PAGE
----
Now this here is a bit o’ interestingness…
It seems as if Jason at DC Foodies has had a run in with Buck’s Camping and Fishing chef and owner Carole Greenwood. While eating dinner, he took some pictures of the food (as food bloggers are wont to do), which caused the chef to come out during dessert and discuss the legalities of picture taking. Aside from that, it appears as if Jason enjoyed the meal.
That is, until Carole Greenwood’s Lawyer sent a cease and desist letter. From the letter:
Please be advised that my client, Buck’s Camping and Fishing, has requested that I contact you with a demand that you cease and desist from showing any pictures that you may have taken of the food and facilities of the said restaurant.
Carole Greenwood can be a pain in the tuckus to her customers, or at least so says Washington Post writer Tom Sietsema, so this outburst should not be that big of a surprise.
But it does beg the question, should a restaurant patron be able to take pictures of the food in a restaurant? Or is the mere look of the food proprietary, as Chef Greenwood would claim?
Of course, the folks at eGullet are all over it, with the best answer so far coming from writer cdh:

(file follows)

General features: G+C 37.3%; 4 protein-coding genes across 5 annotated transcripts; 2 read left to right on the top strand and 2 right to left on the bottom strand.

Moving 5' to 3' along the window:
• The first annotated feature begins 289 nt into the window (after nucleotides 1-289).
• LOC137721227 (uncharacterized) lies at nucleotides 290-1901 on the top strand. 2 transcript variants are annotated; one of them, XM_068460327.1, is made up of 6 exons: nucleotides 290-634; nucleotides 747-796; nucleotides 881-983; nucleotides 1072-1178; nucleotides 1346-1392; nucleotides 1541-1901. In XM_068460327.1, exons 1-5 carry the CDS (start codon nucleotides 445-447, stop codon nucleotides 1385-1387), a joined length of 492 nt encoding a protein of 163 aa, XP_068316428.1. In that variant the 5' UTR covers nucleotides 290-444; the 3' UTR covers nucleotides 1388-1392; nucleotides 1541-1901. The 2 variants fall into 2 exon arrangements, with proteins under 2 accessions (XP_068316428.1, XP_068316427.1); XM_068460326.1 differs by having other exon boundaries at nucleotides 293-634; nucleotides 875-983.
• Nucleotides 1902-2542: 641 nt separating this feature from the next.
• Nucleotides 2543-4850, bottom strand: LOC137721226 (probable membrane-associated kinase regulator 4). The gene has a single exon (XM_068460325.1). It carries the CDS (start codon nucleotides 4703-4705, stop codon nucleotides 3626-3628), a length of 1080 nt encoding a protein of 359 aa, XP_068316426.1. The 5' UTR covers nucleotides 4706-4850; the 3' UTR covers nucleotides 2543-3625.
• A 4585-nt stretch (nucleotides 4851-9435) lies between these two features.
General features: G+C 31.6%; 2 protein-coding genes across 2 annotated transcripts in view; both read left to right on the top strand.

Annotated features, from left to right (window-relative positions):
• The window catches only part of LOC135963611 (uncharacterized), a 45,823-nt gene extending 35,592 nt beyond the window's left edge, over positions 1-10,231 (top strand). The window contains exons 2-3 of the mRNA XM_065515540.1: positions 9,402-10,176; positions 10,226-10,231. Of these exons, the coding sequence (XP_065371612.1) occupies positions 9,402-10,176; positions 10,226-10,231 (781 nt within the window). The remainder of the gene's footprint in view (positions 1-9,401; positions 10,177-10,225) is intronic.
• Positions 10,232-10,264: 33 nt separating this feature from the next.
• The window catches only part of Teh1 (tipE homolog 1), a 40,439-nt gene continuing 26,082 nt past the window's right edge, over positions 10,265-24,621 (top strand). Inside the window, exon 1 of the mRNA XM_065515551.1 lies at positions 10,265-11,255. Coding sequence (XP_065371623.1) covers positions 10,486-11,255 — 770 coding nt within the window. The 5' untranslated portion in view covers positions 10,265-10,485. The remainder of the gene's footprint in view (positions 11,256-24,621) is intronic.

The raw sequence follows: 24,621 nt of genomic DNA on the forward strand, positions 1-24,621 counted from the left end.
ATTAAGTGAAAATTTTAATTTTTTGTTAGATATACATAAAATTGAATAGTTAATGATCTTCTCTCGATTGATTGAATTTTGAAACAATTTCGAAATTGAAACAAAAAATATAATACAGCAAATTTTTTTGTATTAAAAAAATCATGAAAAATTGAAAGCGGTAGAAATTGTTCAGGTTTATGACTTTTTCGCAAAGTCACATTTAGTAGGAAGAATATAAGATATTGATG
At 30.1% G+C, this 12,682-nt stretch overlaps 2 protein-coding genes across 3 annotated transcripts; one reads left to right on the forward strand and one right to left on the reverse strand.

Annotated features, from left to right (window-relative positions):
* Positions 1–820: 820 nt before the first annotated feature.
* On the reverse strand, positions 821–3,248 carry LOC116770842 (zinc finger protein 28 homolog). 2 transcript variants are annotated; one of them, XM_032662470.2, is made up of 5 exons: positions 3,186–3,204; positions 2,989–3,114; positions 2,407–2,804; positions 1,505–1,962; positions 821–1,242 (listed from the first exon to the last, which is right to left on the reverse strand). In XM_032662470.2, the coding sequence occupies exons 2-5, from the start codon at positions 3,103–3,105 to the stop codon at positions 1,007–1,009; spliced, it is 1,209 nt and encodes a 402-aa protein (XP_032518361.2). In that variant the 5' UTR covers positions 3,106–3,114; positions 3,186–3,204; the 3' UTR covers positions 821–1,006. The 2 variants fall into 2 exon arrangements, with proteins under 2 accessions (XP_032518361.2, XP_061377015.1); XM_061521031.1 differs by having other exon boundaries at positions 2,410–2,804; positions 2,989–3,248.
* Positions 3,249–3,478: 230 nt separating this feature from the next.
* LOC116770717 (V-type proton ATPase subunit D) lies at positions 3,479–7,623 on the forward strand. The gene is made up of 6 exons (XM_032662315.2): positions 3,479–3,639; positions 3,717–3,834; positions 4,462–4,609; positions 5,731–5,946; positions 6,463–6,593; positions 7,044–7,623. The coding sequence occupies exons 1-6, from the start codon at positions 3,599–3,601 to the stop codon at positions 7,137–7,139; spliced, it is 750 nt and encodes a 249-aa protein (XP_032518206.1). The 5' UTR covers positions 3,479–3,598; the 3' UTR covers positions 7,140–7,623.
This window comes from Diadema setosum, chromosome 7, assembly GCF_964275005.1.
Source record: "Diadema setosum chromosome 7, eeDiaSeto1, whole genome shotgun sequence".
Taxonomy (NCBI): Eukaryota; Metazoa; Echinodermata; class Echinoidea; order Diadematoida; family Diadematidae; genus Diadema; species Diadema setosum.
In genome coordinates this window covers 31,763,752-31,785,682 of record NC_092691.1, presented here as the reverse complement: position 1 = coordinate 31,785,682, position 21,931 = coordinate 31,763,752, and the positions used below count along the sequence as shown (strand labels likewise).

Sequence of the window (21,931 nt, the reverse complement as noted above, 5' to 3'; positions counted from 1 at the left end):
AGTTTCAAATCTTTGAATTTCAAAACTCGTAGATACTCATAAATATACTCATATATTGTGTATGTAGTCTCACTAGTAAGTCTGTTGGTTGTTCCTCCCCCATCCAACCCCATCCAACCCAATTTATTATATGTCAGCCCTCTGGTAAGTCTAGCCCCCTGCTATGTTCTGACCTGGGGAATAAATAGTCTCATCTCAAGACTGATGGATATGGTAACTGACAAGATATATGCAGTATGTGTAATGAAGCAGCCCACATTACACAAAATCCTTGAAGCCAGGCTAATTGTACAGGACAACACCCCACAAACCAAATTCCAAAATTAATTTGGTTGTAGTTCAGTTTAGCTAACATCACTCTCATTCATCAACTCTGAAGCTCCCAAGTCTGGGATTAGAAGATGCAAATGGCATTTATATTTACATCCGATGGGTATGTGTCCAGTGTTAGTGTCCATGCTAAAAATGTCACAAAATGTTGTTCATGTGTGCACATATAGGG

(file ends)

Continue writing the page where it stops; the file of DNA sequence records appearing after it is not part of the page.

Copyright law is pretty clear that the pictures you take are yours and only yours. If the chef has any copyrightable subject matter that you took a picture of, then you might need rights, but I really doubt that the composition of a dish on a plate is copyrightable subject matter… (probably too utilitarian, though it might be artistic enough, and consequently a potentially very expensive issue to litigate… if she can afford the fight herself…)
So, you, as an invitee on the restaurant’s property are licensed to be there subject to their conditions, one of which might be that you don’t use a camera. If your license to be on the property expires because you use your camera, you might be liable to the owner of the property for trespassing on their land (damages are usually minimal)… but the pictures are still yours. You definitely own the copyright to the pictures, and unless you agreed to a nondisclosure agreement you can probably do with them as you please.
Personally, I have no issue with taking pictures at a restaurant, as long as I don’t ruin other people’s eating experience (I no longer use flashes on my camera at a restaurant). But I’m also biased, because word on the street is that I’m a food blogger.
Can anyone provide better information on this?
Technorati Tags: Food and Drink, Food Blogs, Ethics, Carole Greenwood